Ford Carr-E Is An Innovative “Last Mile” Concept (w/Video)

Ford is busy transforming itself from a car manufacturer to a mobility company. Mobility is essentially a code word for what is popularly known as the “last mile” problem. After people fight their way through morning traffic and find a parking space, they are often a mile or more away from their final destination. At the end of the work day, the problem plays out in reverse.

Carr-E mobility concept

Kilian Vas, a Ford systems engineer in Cologne, Germany was one of 633 people who submitted proposals for personal mobility solutions as part of the company’s Last Mile Mobility Challenge. His proposal is called the Carr-E. It looks like a cross between a skate board, a Roomba autonomous vacuum cleaner, and a Segway.

The Carr-E can transport people or objects weighing up to 250 lbs and has a range of 14 miles at speeds up to 11 mph. It is designed to fit in the space for a spare tire in the trunk of a car. It has been shortlisted for the innovation challenge finals alongside the TriCiti — a folding electric tricycle that can be easily adapted into a shopping cart, stack trolley or golf buggy and the eChair concept — an electric wheelchair that can load itself automatically into a vehicle.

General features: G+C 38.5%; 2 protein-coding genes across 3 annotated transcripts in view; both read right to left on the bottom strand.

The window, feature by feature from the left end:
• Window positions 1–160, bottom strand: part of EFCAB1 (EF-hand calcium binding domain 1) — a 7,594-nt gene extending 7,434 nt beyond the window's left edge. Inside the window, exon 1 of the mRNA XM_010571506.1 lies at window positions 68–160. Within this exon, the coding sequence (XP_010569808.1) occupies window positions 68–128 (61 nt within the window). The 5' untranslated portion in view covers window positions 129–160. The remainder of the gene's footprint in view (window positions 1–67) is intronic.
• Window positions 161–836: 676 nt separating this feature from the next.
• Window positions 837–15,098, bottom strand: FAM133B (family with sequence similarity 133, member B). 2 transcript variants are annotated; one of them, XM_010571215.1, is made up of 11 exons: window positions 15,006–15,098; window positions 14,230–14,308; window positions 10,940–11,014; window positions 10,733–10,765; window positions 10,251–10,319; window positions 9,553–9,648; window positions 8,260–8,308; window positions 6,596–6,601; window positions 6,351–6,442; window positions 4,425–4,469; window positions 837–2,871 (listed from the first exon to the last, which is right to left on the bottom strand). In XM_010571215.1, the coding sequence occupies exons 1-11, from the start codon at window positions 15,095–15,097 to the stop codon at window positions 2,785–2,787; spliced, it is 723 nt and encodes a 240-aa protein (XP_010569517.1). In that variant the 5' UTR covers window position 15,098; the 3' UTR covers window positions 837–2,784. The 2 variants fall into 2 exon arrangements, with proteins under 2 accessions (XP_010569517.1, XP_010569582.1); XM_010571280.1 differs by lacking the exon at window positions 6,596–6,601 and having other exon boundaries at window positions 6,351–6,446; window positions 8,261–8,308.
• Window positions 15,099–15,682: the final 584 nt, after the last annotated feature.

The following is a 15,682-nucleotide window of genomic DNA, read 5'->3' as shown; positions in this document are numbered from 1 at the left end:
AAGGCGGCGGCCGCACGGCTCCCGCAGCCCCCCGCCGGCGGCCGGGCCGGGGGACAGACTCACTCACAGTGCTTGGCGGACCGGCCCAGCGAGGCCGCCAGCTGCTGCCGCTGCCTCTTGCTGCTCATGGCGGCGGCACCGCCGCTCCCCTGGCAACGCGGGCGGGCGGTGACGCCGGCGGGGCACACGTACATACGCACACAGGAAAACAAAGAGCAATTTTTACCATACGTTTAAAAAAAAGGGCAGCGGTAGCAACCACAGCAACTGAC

“We really need to reinvent the wheel, to find new approaches to mobility,” Vas said. “When developing the Carr-E, I was inspired by Ford’s expansion into both an auto and a mobility company, but I’m also aware of how rapidly cities are growing and how getting around urban areas will become progressively more complicated. I really wanted to create a device that makes commuting easier and more fun.”

Vas collaborated with his colleague Daniel Hari and his manager Dr. Uwe Wagner. He also worked with designers from Ford of Europe and prototyping specialists from RWTH Aachen University to create the Carr-E. The four-wheeled device is designed to complement the use of a vehicle and support commuters during the final part of their journey, between parking space and destination. The Carr-E can also be used to transport heavy objects. Users simply place the object on the device and it will follow an electronic transmitter they keep in their possession.

Is the Carr-E goofy? Oh, yeah. Bigly, as The Donald would say. But that doesn’t mean 5 or 10 year from now these little beauties won’t be skittering down sidewalks in cities all around the world.

Source: Inside EVs  Photo credit: Ford

 

 

Steve Hanley

Closely following the transition from internal combustion to electricity. Whether it's cars, trucks, ships, or airplanes, sustainability is the key. Please follow me on Google + and Twitter.